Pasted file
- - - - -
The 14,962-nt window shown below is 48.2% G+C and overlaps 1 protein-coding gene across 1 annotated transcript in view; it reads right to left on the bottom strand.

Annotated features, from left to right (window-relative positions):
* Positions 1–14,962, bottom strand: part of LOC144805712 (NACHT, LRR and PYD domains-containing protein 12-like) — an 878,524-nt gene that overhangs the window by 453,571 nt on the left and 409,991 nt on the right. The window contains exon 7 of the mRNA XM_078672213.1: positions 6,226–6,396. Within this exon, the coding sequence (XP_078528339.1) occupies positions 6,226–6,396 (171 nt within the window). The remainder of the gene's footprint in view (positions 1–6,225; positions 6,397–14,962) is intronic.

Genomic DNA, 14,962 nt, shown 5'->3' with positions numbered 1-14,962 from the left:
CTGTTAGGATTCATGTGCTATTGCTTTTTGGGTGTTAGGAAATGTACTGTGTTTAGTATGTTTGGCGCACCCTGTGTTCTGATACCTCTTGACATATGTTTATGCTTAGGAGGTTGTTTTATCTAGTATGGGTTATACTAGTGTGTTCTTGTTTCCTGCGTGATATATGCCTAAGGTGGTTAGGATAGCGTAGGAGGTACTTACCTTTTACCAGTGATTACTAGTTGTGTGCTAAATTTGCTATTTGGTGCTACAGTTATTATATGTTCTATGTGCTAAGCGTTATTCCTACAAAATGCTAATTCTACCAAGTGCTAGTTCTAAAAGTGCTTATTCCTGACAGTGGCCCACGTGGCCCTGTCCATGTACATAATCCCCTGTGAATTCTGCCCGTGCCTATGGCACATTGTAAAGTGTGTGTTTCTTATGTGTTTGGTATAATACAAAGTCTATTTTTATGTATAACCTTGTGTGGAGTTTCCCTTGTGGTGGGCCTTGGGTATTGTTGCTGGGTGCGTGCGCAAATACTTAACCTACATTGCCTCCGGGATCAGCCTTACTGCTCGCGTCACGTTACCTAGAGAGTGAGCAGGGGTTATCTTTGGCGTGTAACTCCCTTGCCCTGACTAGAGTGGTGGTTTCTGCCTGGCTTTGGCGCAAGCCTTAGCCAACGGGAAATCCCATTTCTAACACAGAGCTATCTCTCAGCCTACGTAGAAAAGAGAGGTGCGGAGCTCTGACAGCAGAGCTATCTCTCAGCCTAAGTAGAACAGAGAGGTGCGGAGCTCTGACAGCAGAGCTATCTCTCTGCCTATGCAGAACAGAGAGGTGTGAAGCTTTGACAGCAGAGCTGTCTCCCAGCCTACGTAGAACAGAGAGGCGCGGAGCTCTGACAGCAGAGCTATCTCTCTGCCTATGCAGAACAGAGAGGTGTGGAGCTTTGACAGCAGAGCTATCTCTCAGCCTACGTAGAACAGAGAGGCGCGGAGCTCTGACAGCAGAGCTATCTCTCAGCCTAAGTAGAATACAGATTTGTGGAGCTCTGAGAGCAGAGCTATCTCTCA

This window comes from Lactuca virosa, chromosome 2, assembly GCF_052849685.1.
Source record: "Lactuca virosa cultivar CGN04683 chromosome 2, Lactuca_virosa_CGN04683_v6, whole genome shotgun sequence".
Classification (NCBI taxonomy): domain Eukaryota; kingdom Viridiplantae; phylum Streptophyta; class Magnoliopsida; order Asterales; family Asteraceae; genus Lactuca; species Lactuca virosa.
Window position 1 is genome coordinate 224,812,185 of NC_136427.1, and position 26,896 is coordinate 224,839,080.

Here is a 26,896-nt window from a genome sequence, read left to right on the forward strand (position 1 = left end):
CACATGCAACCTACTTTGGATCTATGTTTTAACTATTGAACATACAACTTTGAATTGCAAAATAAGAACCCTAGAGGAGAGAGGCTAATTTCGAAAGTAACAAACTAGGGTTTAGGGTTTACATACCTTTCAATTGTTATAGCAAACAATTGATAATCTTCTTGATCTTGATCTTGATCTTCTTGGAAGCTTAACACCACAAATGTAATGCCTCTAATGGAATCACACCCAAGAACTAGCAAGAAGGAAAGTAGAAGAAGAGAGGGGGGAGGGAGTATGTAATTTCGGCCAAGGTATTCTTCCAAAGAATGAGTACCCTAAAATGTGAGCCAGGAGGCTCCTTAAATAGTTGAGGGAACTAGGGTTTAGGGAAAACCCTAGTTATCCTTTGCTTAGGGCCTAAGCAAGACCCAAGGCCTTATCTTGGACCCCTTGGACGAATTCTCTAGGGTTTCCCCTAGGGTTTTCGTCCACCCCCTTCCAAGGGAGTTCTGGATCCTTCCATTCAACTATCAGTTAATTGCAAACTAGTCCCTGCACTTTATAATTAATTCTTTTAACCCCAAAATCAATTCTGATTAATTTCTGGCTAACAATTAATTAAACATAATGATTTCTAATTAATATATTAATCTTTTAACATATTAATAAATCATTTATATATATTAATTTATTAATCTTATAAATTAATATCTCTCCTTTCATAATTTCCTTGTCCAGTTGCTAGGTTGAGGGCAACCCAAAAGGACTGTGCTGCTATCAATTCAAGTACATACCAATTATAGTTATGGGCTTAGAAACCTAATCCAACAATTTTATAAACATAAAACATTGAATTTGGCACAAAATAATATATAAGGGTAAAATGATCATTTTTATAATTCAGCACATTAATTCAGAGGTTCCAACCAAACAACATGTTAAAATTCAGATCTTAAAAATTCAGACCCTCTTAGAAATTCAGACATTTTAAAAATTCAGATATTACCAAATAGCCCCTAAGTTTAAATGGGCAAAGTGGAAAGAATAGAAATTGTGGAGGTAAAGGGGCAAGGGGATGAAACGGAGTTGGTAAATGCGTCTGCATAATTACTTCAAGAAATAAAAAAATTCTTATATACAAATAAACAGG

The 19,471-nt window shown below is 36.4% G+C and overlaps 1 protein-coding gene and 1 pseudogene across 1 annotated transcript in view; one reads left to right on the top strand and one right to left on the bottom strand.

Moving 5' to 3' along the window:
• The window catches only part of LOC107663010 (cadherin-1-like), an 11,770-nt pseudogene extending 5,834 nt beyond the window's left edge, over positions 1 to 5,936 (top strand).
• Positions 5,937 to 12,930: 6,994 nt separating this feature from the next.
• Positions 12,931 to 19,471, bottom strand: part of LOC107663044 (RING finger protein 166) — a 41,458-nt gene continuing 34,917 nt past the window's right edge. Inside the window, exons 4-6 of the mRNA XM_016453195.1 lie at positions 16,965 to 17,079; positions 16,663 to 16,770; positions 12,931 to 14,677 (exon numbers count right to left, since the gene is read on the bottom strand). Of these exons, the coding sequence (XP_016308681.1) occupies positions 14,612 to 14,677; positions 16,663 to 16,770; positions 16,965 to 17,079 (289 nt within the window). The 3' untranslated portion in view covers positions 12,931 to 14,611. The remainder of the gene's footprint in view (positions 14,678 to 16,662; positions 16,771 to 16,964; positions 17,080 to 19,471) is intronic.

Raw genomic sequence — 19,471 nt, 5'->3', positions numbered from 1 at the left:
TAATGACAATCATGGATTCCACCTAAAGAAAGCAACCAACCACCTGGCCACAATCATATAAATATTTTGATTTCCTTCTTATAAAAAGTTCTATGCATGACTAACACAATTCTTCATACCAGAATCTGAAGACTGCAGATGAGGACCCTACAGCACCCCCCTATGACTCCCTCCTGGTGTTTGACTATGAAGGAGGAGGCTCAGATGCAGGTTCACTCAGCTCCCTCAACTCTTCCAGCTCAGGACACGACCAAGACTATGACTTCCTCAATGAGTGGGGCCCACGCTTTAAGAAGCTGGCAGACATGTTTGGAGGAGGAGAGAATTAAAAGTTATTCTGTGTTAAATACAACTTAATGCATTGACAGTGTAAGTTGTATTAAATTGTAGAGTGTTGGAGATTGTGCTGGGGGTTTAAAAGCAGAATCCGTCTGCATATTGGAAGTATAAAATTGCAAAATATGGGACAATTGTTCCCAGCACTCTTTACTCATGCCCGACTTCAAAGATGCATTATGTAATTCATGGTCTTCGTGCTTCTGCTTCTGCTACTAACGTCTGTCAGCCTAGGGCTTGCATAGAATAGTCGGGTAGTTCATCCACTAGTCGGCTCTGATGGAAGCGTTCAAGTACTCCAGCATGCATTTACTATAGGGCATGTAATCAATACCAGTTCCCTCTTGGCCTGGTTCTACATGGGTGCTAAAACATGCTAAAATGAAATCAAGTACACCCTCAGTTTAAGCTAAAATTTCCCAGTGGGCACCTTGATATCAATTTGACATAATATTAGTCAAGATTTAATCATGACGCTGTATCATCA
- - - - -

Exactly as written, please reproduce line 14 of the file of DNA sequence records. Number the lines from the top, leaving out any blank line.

• The window catches only part of LOC107663010 (cadherin-1-like), an 11,770-nt pseudogene extending 5,834 nt beyond the window's left edge, over positions 1 to 5,936 (top strand).